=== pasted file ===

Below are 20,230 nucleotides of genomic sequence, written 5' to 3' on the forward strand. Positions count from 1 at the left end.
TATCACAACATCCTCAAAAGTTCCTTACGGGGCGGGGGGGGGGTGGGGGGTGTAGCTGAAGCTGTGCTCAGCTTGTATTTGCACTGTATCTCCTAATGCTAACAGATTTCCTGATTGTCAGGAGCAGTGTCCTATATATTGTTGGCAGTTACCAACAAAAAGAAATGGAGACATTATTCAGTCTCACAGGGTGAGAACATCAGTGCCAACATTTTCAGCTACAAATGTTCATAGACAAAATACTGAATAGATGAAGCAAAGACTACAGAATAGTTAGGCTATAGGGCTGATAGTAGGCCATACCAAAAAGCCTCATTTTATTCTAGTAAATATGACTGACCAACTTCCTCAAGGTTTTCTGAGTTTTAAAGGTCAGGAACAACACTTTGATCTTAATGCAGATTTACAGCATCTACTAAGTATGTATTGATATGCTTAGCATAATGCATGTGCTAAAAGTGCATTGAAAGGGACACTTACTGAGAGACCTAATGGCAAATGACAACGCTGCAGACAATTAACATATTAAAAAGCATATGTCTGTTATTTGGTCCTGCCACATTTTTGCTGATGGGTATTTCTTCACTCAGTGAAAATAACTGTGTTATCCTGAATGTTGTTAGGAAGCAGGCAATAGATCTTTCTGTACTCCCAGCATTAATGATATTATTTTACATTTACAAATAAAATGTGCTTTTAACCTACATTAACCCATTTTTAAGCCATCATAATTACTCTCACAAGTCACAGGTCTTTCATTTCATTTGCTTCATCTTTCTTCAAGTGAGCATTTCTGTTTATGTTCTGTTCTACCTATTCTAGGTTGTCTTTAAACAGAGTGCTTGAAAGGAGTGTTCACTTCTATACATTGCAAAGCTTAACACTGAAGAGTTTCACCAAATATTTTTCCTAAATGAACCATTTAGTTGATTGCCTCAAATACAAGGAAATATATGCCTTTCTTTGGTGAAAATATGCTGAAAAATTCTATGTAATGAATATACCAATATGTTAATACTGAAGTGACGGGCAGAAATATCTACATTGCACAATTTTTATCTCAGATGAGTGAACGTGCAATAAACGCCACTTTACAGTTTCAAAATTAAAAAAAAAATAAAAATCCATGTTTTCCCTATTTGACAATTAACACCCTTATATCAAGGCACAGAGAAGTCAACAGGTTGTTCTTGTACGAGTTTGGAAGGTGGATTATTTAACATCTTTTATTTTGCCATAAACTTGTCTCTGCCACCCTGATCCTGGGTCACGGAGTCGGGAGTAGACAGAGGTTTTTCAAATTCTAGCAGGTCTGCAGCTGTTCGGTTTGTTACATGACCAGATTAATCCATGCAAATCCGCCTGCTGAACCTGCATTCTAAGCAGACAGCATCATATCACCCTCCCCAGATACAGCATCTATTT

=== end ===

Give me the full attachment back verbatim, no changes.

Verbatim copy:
Below are 20,230 nucleotides of genomic sequence, written 5' to 3' on the forward strand. Positions count from 1 at the left end.
TATCACAACATCCTCAAAAGTTCCTTACGGGGCGGGGGGGGGGTGGGGGGTGTAGCTGAAGCTGTGCTCAGCTTGTATTTGCACTGTATCTCCTAATGCTAACAGATTTCCTGATTGTCAGGAGCAGTGTCCTATATATTGTTGGCAGTTACCAACAAAAAGAAATGGAGACATTATTCAGTCTCACAGGGTGAGAACATCAGTGCCAACATTTTCAGCTACAAATGTTCATAGACAAAATACTGAATAGATGAAGCAAAGACTACAGAATAGTTAGGCTATAGGGCTGATAGTAGGCCATACCAAAAAGCCTCATTTTATTCTAGTAAATATGACTGACCAACTTCCTCAAGGTTTTCTGAGTTTTAAAGGTCAGGAACAACACTTTGATCTTAATGCAGATTTACAGCATCTACTAAGTATGTATTGATATGCTTAGCATAATGCATGTGCTAAAAGTGCATTGAAAGGGACACTTACTGAGAGACCTAATGGCAAATGACAACGCTGCAGACAATTAACATATTAAAAAGCATATGTCTGTTATTTGGTCCTGCCACATTTTTGCTGATGGGTATTTCTTCACTCAGTGAAAATAACTGTGTTATCCTGAATGTTGTTAGGAAGCAGGCAATAGATCTTTCTGTACTCCCAGCATTAATGATATTATTTTACATTTACAAATAAAATGTGCTTTTAACCTACATTAACCCATTTTTAAGCCATCATAATTACTCTCACAAGTCACAGGTCTTTCATTTCATTTGCTTCATCTTTCTTCAAGTGAGCATTTCTGTTTATGTTCTGTTCTACCTATTCTAGGTTGTCTTTAAACAGAGTGCTTGAAAGGAGTGTTCACTTCTATACATTGCAAAGCTTAACACTGAAGAGTTTCACCAAATATTTTTCCTAAATGAACCATTTAGTTGATTGCCTCAAATACAAGGAAATATATGCCTTTCTTTGGTGAAAATATGCTGAAAAATTCTATGTAATGAATATACCAATATGTTAATACTGAAGTGACGGGCAGAAATATCTACATTGCACAATTTTTATCTCAGATGAGTGAACGTGCAATAAACGCCACTTTACAGTTTCAAAATTAAAAAAAAAATAAAAATCCATGTTTTCCCTATTTGACAATTAACACCCTTATATCAAGGCACAGAGAAGTCAACAGGTTGTTCTTGTACGAGTTTGGAAGGTGGATTATTTAACATCTTTTATTTTGCCATAAACTTGTCTCTGCCACCCTGATCCTGGGTCACGGAGTCGGGAGTAGACAGAGGTTTTTCAAATTCTAGCAGGTCTGCAGCTGTTCGGTTTGTTACATGACCAGATTAATCCATGCAAATCCGCCTGCTGAACCTGCATTCTAAGCAGACAGCATCATATCACCCTCCCCAGATACAGCATCTATTT